You don't have to be a kid to love Stephen Chbosky's adaptation of his own coming-of-age novel. It reminds us that great friends can turn the worst of times into good ol' days.
Other Best Picture Contenders
Zero Dark Thirty (pictured)
Beasts of the Southern Wild
Best Picture Long Shots
Django Unchained (pictured)
The Hobbit: An Unexpected Journey
Best Actor Frontrunner: Daniel Day-Lewis, Lincoln
He's the closest thing to a sure bet in this Oscar race. Academy members have described his performance as ''uncanny'' and ''more Lincoln than Lincoln.''
Best Actor Frontrunner: John Hawkes, The Sessions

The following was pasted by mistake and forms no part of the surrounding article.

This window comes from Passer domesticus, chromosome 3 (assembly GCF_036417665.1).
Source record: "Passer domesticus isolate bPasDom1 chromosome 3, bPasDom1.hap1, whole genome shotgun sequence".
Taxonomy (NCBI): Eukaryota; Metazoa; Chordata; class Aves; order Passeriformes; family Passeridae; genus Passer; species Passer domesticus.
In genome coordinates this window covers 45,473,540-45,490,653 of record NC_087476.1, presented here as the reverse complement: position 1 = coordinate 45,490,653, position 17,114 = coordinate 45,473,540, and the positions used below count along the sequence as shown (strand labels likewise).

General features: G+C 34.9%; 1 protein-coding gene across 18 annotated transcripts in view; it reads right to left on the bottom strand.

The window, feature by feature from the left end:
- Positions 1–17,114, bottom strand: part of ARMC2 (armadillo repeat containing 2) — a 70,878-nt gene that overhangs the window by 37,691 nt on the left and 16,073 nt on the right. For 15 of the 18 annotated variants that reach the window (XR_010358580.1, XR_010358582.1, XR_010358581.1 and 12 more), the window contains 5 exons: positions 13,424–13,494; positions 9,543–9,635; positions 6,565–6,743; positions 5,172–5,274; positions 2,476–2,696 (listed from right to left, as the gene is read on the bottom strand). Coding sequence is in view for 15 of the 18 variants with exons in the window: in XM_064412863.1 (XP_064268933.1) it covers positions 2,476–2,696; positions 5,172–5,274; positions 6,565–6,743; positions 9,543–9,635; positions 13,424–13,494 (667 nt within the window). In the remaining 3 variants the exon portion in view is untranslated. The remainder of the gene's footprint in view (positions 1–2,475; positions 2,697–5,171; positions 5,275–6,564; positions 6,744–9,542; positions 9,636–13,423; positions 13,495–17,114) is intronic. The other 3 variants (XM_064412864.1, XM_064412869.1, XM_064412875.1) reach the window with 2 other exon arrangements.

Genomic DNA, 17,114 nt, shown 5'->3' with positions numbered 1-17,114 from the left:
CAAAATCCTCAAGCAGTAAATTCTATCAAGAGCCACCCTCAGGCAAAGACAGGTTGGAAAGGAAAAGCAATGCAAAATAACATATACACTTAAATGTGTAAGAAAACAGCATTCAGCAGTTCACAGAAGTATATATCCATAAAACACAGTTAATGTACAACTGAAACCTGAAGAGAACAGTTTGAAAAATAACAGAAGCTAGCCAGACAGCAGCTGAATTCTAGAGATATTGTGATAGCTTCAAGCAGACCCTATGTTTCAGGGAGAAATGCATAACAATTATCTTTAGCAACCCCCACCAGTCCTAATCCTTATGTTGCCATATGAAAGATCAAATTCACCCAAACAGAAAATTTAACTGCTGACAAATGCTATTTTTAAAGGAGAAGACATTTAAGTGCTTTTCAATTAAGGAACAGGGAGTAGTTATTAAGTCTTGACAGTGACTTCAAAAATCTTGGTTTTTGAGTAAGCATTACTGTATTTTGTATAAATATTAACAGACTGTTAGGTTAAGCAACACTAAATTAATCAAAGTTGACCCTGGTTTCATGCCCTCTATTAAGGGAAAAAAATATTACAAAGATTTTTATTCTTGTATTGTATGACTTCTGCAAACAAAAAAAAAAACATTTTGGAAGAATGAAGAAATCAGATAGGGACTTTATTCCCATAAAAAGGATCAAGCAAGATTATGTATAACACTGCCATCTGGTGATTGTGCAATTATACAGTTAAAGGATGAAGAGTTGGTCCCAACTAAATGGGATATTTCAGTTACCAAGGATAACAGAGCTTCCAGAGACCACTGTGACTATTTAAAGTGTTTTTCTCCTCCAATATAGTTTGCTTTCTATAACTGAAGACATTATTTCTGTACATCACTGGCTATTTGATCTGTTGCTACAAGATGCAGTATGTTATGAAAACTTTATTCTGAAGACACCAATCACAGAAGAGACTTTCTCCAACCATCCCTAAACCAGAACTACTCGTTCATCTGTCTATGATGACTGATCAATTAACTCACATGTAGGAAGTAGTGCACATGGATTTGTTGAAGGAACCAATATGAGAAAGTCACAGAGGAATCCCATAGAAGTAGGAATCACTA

As a lovable disabled man trying to learn what all the fuss is about sex, the 2010 nominee for Winter's Bone might have the best shot at unseating his Lincoln costar Day-Lewis.
Best Actor Frontrunner: Joaquin Phoenix, The Master
He dissed the awards-season rat race in an October interview, but voters couldn't ignore his emotionally (and physically) twisted moonshine addict if they tried.
Consider This: Tom Holland, The Impossible
If the Best Actor field were less jammed, 16-year-old Tom Holland wouldn't need a special mention. But his gut-wrenching role as a lost boy in the aftermath of the 2004 tsunami shouldn't be overlooked.
Other Best Actor Contenders
Hugh Jackman, Les Misérables (pictured)
Ben Affleck, Argo
Bradley Cooper, Silver Linings Playbook
Anthony Hopkins, Hitchcock
Denzel Washington, Flight
Best Actor Long Shots
Richard Gere, Arbitrage (pictured)
Jack Black, Bernie
Jamie Foxx, Django Unchained
Jake Gyllenhaal, End of Watch
Jean-Louis Trintignant, Amour
Best Actress Frontrunner: Jessica Chastain, Zero Dark Thirty